Much has been said about the strange season of Rafael Nadal. Certainly, the most positive thing for him is having finished moving away, if not definitely if in a large extent, the doubts and clouds that hovered over him. Everyone is agreed that 2016 will be very different for him and this 2015 will be remained as a bad year. But there is also a general expectation to know if that notorious recovery shown in the last weeks of the year will be enough to aspire to obtain the big titles and the world number 1. A question that only time will answer.

Worthy of particular mention are the youth. For the generation of the 88-90, it has not been a good season. Nishikori, Cilic and Raonic have been unable to repeat their 2014 performance and it is difficult to imagine them displacing the Big-4. Next on the list have caused best feelings; Thiem and Sock have shown promise and have achieved good results, appearing both in the top-30. They still have a long way to go, so their evolution should be carefully followed. Dimitrov, however, has made a disappointing year, falling to number 28 in the ATP ranking (became 8 in August 2014) which means an important step back in his career where he should show progress. He will know better than anyone the causes of this downturn, although from outside could be claimed a little more concentration on his tennis. Finally, Tomic has become to have a year with ups and downs and he has not made that leap of quality that has been long expected.

The generation that has raised more expectation has been the “teens”. A large group which has shone this year and it is been predicted a great future. Kyrgios, the natural leader of this generation, already achieved great results in 2014 and certainly started better this season that ended. Sports and personal maturity are still missing as he demonstrated in the famous incident with Wawrinka, but his potential is beyond doubt. He is accompanied by his friend and compatriot Kokkinakis, the croatian Coric, who defeats Murray in Dubai, the russians Rublev and Zverev and the american Fritz. Some of them are still almost teens and they all have to mature, but there is a large consensus in considering them as the real alternative for the future. One thing is virtually certain, when they reach maturity the Big-4 there will be no longer an impassable wall, and it is even likely that a forty years Federer is retired.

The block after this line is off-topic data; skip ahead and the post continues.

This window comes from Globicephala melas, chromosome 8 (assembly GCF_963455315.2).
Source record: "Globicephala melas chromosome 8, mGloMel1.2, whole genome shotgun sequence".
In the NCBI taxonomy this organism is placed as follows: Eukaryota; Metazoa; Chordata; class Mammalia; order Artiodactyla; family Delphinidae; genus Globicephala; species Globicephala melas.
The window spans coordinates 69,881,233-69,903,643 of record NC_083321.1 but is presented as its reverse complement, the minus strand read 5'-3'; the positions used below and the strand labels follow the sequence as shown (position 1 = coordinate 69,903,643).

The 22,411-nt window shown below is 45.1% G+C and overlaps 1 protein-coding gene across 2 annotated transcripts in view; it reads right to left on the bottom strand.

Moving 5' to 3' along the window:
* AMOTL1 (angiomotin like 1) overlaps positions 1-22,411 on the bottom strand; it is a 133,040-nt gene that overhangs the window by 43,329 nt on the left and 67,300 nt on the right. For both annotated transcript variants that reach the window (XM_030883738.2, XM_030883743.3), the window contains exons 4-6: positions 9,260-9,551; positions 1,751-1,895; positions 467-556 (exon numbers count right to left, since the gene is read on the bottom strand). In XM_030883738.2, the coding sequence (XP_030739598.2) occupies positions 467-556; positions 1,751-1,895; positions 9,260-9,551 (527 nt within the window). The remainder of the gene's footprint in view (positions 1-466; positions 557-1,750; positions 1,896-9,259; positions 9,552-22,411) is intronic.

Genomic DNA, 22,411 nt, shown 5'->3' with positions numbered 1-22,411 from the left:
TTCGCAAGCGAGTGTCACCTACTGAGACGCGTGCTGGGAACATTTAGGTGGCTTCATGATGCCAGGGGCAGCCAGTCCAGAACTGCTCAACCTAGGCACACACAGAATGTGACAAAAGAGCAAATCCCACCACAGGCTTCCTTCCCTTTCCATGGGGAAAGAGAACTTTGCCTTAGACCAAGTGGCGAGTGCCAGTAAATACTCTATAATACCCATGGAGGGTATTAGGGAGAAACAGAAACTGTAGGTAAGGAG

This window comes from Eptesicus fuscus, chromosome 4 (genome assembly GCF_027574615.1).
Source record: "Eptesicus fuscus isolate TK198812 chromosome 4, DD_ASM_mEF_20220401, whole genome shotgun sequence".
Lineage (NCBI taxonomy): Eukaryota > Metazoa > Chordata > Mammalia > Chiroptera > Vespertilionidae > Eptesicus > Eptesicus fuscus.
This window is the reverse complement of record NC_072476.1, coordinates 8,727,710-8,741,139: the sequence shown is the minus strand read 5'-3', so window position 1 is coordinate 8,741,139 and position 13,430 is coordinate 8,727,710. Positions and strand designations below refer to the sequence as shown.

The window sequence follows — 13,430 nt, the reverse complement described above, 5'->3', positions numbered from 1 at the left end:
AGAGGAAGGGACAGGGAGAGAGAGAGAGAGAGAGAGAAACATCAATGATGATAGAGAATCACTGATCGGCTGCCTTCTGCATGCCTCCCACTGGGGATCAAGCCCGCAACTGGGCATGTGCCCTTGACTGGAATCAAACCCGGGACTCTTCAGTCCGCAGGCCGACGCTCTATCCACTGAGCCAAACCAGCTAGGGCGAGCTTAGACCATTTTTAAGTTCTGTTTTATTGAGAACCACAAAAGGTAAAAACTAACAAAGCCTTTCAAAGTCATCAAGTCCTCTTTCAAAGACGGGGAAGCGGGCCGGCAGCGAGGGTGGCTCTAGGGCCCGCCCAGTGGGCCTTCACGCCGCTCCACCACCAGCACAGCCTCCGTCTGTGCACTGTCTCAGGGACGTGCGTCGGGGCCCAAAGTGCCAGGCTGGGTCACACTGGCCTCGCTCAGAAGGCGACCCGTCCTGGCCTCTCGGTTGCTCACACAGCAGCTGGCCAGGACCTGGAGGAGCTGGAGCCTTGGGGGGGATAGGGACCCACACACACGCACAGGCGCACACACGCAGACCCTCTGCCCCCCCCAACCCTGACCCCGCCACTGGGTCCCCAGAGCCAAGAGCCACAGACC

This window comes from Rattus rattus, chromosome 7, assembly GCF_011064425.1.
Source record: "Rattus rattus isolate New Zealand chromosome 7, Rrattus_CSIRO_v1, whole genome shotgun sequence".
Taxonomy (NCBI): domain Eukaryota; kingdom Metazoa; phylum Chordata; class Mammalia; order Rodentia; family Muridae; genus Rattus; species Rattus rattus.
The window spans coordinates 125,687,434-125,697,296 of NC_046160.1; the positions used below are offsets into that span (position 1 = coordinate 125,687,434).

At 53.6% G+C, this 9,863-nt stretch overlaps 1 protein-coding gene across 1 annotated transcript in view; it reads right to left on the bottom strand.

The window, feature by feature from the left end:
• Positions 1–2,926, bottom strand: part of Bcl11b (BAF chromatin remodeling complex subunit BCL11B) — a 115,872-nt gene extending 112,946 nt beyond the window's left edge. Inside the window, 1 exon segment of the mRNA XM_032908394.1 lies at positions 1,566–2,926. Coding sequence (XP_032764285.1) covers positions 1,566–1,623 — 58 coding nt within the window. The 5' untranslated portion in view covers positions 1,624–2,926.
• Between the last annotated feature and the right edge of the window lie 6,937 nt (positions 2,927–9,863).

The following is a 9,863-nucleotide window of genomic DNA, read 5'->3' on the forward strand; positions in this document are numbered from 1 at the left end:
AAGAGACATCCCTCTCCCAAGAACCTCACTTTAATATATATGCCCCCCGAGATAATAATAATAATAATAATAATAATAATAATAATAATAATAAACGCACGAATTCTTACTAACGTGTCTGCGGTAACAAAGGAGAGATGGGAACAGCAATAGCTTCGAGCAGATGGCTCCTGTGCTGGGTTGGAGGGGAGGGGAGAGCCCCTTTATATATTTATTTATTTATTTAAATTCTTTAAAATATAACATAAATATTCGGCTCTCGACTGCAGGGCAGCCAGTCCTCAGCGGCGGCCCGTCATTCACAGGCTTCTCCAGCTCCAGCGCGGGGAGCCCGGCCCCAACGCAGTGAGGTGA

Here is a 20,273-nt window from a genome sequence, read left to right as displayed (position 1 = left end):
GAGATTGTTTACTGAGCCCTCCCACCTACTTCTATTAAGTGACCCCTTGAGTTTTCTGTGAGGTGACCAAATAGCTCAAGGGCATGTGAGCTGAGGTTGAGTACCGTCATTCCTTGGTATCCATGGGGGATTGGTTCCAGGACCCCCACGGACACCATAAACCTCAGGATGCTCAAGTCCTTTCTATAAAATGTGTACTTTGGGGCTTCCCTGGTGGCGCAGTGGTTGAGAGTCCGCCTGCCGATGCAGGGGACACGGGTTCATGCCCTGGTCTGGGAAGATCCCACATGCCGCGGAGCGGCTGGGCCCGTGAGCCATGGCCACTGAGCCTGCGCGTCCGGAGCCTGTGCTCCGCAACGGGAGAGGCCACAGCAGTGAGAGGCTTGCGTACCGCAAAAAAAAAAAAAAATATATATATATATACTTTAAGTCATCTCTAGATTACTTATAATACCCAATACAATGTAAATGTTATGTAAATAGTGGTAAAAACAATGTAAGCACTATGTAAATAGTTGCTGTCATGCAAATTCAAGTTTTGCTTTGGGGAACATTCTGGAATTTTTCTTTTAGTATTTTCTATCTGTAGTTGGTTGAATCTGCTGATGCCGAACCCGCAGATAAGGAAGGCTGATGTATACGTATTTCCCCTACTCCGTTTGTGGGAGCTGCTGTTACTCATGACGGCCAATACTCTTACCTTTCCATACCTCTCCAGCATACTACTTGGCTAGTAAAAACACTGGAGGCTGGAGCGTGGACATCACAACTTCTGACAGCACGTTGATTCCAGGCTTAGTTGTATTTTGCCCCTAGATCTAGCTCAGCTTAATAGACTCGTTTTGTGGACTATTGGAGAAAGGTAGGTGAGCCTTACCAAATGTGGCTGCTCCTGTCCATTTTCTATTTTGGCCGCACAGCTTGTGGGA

Finally, we leave here some interesting facts of the season:

Numbers of season 2015:

Federer aheads Rosewall and Djokovic do the same with Nadal in the all time ranking:

Djokovic gets the best score of all time in a period of 52 weeks. From the ATP finals 2014 to the Master 1000 of Paris:

And he also beats the record of points in a year-end list since 1877. The best season ever:

Federer comes into the exclusive club of players with over a thousand victories:

Karlovic, absolute record holder of aces, displacing Ivanisevic (Davis Cup statistics are included)

Federer in the ATP Finals cut a streak of 38 wins of Djokovic in indoor:

US Open 2015: The hardest tournament of all time. A draw with the top -80 almost full:

Djokovic, devourer of marks at Masters 1000. Record of consecutive finals:

As well as semi-finals:

Also most wins in different Masters 1000:

But Nadal still holds the lead in total Masters 1000 titles:

Since Wimbledon 2009 Djokovic has always been among the best 8 of all Grand Slam tournaments played:

Another record for Nole… First player to win four consecutive ATP finals:

Federer continues extending his career … now he has the fourth-longest career in the ATP Era from the first title achieved to the last:

2015 has died. Viva 2016!!